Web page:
We then dragged our kayaks up the riffles and entered another emerald-green pool. The water was extremely clear and seemed unfathomably deep. Kypke popped to his feet on his kayak again and caught a few more bass and a catfish that would have made great table fare, if we’d brought cooking stuff. I hadn’t known to wear polarized glasses, which would have helped me see the fish in the water, and there was no way I was about to stand on my wobbly kayak. After hours of trying, I still hadn’t caught a fish. I could see them plain enough in the shallower areas: channel catfish and largemouth bass and hulking yellowish carp, but none did more than sniff my fly. What was I doing wrong?
Before long the sun began to fall behind the canyon walls. Instead of turning back, we decided to make camp on a limestone ledge above pleasantly roaring boulder-garden rapids near the mouth of Painted Canyon, where we looked for ancient Native American rock art on the bone-white limestone walls. It felt a little like the ends of the earth—the perfect place to wait out a pandemic. As we dried out in the dark, we passed around sandwiches and a flask of mezcal. Kypke, 35, told us that he’d learned to cast flies in cold mountain streams when he was a child, during family vacations in Colorado. He later applied the same techniques to saltwater fishing when his family moved to Port Aransas. Now he primarily guides on the nearby Devils and Central Texas rivers like the Guadalupe. In the past decade or so, Kypke said, a combination of more affordable gear for beginners and pretty pictures on social media have fueled a boom in Texas fly-fishing.
“Fly-fishing looks so beautiful. That’s always been a big draw,” he said. “A lot of people are used to soaking bait under a cork. Fly-fishing keeps you engaged. You have to be active and involved and thinking and doing, all the time.” It also has therapeutic benefits. “You get so attuned with what you’re trying to accomplish, you kind of cross out everything else.”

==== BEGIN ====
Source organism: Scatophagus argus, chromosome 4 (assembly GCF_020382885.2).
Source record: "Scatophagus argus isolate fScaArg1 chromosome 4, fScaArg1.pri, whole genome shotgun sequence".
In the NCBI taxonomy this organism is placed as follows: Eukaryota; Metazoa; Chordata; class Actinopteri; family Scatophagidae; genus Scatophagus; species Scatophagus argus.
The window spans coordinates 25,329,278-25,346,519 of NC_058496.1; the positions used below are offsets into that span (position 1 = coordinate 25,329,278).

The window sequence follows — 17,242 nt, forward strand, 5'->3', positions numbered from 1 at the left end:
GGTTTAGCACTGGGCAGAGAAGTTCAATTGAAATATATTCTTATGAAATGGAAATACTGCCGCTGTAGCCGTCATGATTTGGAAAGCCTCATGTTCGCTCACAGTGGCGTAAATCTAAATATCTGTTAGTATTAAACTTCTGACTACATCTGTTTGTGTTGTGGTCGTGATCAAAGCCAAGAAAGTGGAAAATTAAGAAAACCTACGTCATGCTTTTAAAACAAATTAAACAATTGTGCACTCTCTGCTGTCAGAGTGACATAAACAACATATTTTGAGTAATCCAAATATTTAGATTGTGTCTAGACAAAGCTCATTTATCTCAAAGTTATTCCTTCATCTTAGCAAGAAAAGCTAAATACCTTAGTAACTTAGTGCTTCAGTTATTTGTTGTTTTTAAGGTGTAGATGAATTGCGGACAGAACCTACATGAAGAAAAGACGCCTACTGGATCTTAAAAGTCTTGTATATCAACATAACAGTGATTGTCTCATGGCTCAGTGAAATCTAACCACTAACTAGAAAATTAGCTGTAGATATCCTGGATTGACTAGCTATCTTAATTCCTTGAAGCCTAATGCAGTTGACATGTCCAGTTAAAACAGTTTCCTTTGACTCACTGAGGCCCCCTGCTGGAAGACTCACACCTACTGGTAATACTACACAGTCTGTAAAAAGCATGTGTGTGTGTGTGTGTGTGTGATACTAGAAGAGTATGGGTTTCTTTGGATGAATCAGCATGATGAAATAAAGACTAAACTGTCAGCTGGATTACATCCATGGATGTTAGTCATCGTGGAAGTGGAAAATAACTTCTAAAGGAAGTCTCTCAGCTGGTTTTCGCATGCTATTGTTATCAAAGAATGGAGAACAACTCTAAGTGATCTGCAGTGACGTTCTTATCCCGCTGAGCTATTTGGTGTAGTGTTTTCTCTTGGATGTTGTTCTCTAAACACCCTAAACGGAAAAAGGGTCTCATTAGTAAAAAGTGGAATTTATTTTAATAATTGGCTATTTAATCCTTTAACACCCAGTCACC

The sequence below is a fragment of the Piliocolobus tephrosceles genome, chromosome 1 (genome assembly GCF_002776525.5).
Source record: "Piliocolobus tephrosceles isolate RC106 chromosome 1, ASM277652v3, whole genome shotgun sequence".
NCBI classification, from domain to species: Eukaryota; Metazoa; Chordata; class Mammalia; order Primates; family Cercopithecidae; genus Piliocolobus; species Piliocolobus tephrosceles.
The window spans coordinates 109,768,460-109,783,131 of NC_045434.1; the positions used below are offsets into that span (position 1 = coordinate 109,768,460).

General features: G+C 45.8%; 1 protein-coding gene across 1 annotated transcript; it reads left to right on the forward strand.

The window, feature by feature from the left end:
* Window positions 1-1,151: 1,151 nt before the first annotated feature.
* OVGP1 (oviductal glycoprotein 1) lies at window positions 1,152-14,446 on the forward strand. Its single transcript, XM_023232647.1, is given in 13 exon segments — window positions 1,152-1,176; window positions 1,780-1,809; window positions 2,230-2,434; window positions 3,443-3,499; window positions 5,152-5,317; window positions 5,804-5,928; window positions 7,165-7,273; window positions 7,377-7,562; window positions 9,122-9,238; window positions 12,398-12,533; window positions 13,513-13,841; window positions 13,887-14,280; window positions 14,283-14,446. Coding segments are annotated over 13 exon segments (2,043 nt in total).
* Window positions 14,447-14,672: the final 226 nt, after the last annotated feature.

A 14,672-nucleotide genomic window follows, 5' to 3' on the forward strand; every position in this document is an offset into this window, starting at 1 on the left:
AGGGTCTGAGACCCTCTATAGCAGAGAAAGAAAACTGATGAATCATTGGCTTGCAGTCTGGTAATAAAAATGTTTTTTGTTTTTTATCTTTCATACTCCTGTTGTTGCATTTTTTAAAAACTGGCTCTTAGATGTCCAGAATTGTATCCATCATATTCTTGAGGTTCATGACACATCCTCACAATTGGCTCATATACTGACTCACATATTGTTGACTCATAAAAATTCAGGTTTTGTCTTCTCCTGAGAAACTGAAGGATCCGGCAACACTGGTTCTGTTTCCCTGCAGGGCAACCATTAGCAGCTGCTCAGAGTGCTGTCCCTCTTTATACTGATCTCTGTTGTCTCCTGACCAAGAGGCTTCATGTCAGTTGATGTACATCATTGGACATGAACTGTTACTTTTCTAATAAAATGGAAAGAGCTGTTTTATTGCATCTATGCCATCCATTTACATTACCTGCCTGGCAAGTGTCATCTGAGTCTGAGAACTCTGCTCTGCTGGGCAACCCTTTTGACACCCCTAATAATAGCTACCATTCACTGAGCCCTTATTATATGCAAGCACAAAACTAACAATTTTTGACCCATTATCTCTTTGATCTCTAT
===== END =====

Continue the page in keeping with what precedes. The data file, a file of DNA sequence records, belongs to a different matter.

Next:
We retreated to our tents as the stars peeked through hazy clouds between the canyon walls. The next morning, we felt a few raindrops. We quickly drank Jetboiled coffee and broke camp, then began the two-mile float back to the weir, where we’d left our cars and a pickup. As we floated, we fished. My kayak had been taking on water. It became even less stable than the day before. When my three companions zipped through the Class II riffles—the kind of mild rapids I’d easily threaded many times in my life—I tried to follow, only to collide into rocks three times, tumbling and repeatedly soaking myself in the chilly water. Eventually I gave up and walked the kayak to the base of the rapids, then tipped it over to drain out the water. The clouds were turning darker and the rain was falling more.
Back at the weir, the photographers took off to beat the storm. But I still hadn’t caught a fish, so Kypke and I waded to the concrete dam and looked below it, where we could see a number of largemouth bass. They seemed to be suspended there in the clear and relatively calm water. Several carp were lurking below the cane along the bank. Kypke had already caught eight bass, the catfish, and a spotted gar, so he dedicated himself to helping me land my first fish on a fly. “Cast behind that rock!” he’d bark, pacing back and forth on the weir. “Now, to your ten o’clock.”
“Good,” he said when I placed a fly in front of a largemouth. “Let it fall. Now strip it!” I pulled the line, desperately trying to interest the bass. Nothing. Then a carp zipped out of the shadows. We’d had no luck with them in two days. I laid the fly in front of its face, and felt the hit. The carp had taken my fly! Instinctively, I jerked the rod back—the way I would have tried to set a hook with my traditional fishing pole—instead of pulling the line. I yanked the fly right out of its mouth.
I looked up through the rain drops and beyond the canyon rim. The sky was black. Holding back my disappointment, I told Kypke that I’d had enough. It was time to leave.
Casting for Trout
Location:Guadalupe River, below Canyon Dam Target:Rainbow trout
Back home, still hoping to land my first fish on a fly, I sought advice from Aaron Reed, an outdoors writer and conservationist whose impressively detailed guidebook, Fly Fishing Austin & Central Texas, was set to be published this May. To catch that elusive first fish, Reed suggested the rainbow trout in the Guadalupe River. “You’ll catch a fish. It’s guaranteed,” he said. “Well, almost guaranteed.”